You are nearing the end of a long and focused period of education. As a mature student take us through what it has been like, would you recommend it and what did you learn aside from the course?  There are things I think we should have learned more thoroughly at the start – we didn’t get any formal drawing tuition, and I’m still not good at drawing. Some of the tutors are great, some not so much. But I’ve learned how to see so much better, how to think about my work and research and let ideas percolate and merge and morph. I went to college intending to be a painter but now I work mainly with photos and video, so that’s a real change. I’ve learned a great deal from my fellow students. It’s a wonderful group with lots of ideas and insight. I would recommend anyone who wants to paint to go to Sligo IT – it’s very strong on painting. But I think other places might be better for digital work. Although one thing that Sligo offers is that students don’t have to settle for one area, an art student can access the ceramic workshop and print studio at any time in their studies, as well as painting, drawing etc. I feel so lucky to have been able to study something I love so much later in life. I would tell anyone in their 40s, 50s or older – if you feel there’s something you’ve always wanted to study, just go for it. It’s a thrill to be learning new things, feeling new ideas and making work in which you can immerse yourself.

Do you see yourself as an artist first and foremost?  I’m beginning to see myself as an artist now. I’m also a counsellor and a mindfulness teacher, and I love those roles too. But being an artist feels like a way of being in the world, a way of feeling and expressing oneself. I’m moving into that now: realising that I’m going to keep going with this work, growing with it and continuing to evolve.

What, about living in Leitrim do you like?  Leitrim is really special, isn’t it? The landscape is breathtakingly lovely – hills and lakes, hidden boreens and all the history. I love the way that ruined buildings are just left to slowly dissolve into the land. The people are generally warm and witty. Manorhamilton has grown so much since I first lived here in 1994. Then it really felt remote and very quiet, now we have the Beepark, the Women’s centre, the Glen’s Centre, the Sculpture centre, the Five Glens Festival, the farmers’ market and Supervalue! Do you know that Leitrim has a higher number of artists per head than any other county in Ireland? I think it’s a good place for people who like to spend time alone but still want to feel part of a community. You can come down from the hills now and then and say hello to all the fa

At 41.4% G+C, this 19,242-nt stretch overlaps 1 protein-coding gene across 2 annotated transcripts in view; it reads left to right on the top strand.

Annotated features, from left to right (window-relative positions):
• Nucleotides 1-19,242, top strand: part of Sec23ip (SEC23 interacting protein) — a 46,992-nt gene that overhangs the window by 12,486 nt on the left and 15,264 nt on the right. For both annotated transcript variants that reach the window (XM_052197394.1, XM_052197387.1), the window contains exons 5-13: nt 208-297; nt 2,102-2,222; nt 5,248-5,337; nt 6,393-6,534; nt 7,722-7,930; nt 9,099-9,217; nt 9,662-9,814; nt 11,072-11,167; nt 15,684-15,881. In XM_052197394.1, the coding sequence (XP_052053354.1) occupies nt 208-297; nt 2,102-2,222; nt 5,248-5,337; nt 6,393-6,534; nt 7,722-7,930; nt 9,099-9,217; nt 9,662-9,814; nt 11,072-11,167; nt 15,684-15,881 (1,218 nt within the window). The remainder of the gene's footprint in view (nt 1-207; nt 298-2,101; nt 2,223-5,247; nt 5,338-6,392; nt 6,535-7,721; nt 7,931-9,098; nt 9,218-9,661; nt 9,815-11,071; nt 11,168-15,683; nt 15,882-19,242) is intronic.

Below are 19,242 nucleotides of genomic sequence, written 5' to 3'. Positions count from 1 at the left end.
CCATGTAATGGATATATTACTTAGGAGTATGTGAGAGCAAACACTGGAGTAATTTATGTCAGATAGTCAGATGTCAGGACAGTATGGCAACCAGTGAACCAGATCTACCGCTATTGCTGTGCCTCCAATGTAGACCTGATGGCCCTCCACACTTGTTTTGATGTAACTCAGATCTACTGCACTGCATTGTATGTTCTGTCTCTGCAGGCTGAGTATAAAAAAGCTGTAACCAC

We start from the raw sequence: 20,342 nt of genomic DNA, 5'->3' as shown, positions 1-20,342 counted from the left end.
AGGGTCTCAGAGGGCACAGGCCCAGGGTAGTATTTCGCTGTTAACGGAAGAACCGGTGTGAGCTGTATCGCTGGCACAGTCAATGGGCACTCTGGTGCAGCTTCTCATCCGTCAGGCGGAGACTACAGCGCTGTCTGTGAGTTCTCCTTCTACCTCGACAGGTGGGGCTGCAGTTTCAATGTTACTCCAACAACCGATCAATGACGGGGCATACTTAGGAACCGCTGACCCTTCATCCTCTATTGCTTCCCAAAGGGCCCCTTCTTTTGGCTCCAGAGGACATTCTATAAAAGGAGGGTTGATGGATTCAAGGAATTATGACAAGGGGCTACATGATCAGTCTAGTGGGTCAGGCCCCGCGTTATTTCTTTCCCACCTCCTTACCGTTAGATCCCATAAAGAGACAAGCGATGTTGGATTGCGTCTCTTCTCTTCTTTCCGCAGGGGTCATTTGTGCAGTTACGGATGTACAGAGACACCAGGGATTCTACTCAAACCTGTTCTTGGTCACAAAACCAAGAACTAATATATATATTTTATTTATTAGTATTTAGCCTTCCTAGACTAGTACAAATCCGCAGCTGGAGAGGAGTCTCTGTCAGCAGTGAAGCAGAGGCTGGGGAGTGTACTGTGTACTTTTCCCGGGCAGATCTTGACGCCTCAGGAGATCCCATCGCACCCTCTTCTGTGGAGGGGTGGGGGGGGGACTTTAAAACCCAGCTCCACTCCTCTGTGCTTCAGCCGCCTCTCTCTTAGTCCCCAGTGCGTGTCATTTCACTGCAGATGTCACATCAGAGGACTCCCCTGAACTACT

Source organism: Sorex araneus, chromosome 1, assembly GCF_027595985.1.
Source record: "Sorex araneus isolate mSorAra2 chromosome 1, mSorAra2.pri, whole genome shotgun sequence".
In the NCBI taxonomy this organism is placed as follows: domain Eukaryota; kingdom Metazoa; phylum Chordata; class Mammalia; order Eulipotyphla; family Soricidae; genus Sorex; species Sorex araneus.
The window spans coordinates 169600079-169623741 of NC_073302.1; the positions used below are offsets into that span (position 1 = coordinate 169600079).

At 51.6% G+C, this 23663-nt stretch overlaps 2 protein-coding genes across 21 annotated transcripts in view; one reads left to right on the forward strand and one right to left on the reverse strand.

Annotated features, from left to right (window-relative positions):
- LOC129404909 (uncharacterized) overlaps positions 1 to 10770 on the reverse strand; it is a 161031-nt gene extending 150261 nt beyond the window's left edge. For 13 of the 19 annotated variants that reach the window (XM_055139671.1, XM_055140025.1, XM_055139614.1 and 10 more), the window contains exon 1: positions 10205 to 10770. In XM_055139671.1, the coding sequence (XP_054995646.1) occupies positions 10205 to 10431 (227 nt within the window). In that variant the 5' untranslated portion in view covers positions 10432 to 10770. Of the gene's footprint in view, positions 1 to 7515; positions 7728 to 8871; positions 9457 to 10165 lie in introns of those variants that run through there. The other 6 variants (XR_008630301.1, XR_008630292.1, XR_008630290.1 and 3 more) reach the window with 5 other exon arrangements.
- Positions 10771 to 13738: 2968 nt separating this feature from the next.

miliar faces, then scurry back to your nest. It’s perfect for me. When I moved to Ireland I was very alienated. Ireland has healed me – Leitrim has given me a home and a sense of belonging.

Do you have a favourite form of artistic expression? is there one that you find particularly challenging?   I love the camera. The challenge of trying to portray something of what I feel out in the landscape. Not that I manage it very often, but I love to try. And I also really enjoy using photoshop and using a video editor. The whole process is a delight. One step out in the natural world, in the weather, stomping up the hills or lurking in forestry, the next step all comfy at home on the laptop, with a cup of tea. I find drawing challenging, I’d like to do more and get better at it.

Now that you are finishing your studies, do you have a plan/idea for the next few years or do you prefer to see what presents itself?  This summer I intend to make a website for my photo montage work. I’m going to apply for exhibitions, awards etc and see how I go. I’m hoping to develop my installation work and see if I can get any gallery space for that. I really want to keep growing as an artist. It has crossed my mind to apply for an MFA up in Belfast – they have some wonderful tutors and a part-time option. But I need a year off college just to see how it goes being an artist out in the world!


Fab Lab Manorhamilton